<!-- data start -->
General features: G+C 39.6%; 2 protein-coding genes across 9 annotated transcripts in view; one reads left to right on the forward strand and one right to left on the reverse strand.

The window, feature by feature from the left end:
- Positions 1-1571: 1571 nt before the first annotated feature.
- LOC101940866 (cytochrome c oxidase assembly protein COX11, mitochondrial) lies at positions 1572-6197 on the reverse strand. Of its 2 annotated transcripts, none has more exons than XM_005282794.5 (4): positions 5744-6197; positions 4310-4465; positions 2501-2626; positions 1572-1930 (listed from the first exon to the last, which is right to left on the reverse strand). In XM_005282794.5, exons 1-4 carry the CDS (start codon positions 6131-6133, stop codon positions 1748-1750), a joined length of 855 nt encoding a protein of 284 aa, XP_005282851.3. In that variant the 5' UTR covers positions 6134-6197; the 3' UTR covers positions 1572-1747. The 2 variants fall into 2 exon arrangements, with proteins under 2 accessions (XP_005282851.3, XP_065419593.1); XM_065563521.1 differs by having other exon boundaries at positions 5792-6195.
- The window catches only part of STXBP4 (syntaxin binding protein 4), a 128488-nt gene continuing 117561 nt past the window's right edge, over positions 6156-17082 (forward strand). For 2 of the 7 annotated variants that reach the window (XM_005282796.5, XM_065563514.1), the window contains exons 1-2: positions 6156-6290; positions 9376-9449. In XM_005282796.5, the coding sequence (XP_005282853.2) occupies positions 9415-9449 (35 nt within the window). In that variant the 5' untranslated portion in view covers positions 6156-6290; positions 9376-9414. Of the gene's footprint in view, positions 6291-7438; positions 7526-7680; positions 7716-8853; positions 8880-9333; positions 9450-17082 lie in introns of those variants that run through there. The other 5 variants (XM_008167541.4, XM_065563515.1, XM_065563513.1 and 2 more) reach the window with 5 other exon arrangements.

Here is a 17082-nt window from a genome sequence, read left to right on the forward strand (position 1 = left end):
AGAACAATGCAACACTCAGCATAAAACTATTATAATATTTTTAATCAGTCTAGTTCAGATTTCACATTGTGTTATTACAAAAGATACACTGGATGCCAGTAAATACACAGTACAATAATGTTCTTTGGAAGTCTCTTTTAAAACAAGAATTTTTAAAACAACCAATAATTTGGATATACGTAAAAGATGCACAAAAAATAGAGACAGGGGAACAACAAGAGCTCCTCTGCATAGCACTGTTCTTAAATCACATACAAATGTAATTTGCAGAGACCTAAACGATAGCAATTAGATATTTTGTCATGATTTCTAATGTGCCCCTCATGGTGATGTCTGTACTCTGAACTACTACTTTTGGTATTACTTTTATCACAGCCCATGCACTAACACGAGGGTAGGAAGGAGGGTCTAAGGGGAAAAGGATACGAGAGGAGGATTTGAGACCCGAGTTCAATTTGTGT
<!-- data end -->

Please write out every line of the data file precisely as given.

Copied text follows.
General features: G+C 39.6%; 2 protein-coding genes across 9 annotated transcripts in view; one reads left to right on the forward strand and one right to left on the reverse strand.

The window, feature by feature from the left end:
- Positions 1-1571: 1571 nt before the first annotated feature.
- LOC101940866 (cytochrome c oxidase assembly protein COX11, mitochondrial) lies at positions 1572-6197 on the reverse strand. Of its 2 annotated transcripts, none has more exons than XM_005282794.5 (4): positions 5744-6197; positions 4310-4465; positions 2501-2626; positions 1572-1930 (listed from the first exon to the last, which is right to left on the reverse strand). In XM_005282794.5, exons 1-4 carry the CDS (start codon positions 6131-6133, stop codon positions 1748-1750), a joined length of 855 nt encoding a protein of 284 aa, XP_005282851.3. In that variant the 5' UTR covers positions 6134-6197; the 3' UTR covers positions 1572-1747. The 2 variants fall into 2 exon arrangements, with proteins under 2 accessions (XP_005282851.3, XP_065419593.1); XM_065563521.1 differs by having other exon boundaries at positions 5792-6195.
- The window catches only part of STXBP4 (syntaxin binding protein 4), a 128488-nt gene continuing 117561 nt past the window's right edge, over positions 6156-17082 (forward strand). For 2 of the 7 annotated variants that reach the window (XM_005282796.5, XM_065563514.1), the window contains exons 1-2: positions 6156-6290; positions 9376-9449. In XM_005282796.5, the coding sequence (XP_005282853.2) occupies positions 9415-9449 (35 nt within the window). In that variant the 5' untranslated portion in view covers positions 6156-6290; positions 9376-9414. Of the gene's footprint in view, positions 6291-7438; positions 7526-7680; positions 7716-8853; positions 8880-9333; positions 9450-17082 lie in introns of those variants that run through there. The other 5 variants (XM_008167541.4, XM_065563515.1, XM_065563513.1 and 2 more) reach the window with 5 other exon arrangements.

Here is a 17082-nt window from a genome sequence, read left to right on the forward strand (position 1 = left end):
AGAACAATGCAACACTCAGCATAAAACTATTATAATATTTTTAATCAGTCTAGTTCAGATTTCACATTGTGTTATTACAAAAGATACACTGGATGCCAGTAAATACACAGTACAATAATGTTCTTTGGAAGTCTCTTTTAAAACAAGAATTTTTAAAACAACCAATAATTTGGATATACGTAAAAGATGCACAAAAAATAGAGACAGGGGAACAACAAGAGCTCCTCTGCATAGCACTGTTCTTAAATCACATACAAATGTAATTTGCAGAGACCTAAACGATAGCAATTAGATATTTTGTCATGATTTCTAATGTGCCCCTCATGGTGATGTCTGTACTCTGAACTACTACTTTTGGTATTACTTTTATCACAGCCCATGCACTAACACGAGGGTAGGAAGGAGGGTCTAAGGGGAAAAGGATACGAGAGGAGGATTTGAGACCCGAGTTCAATTTGTGT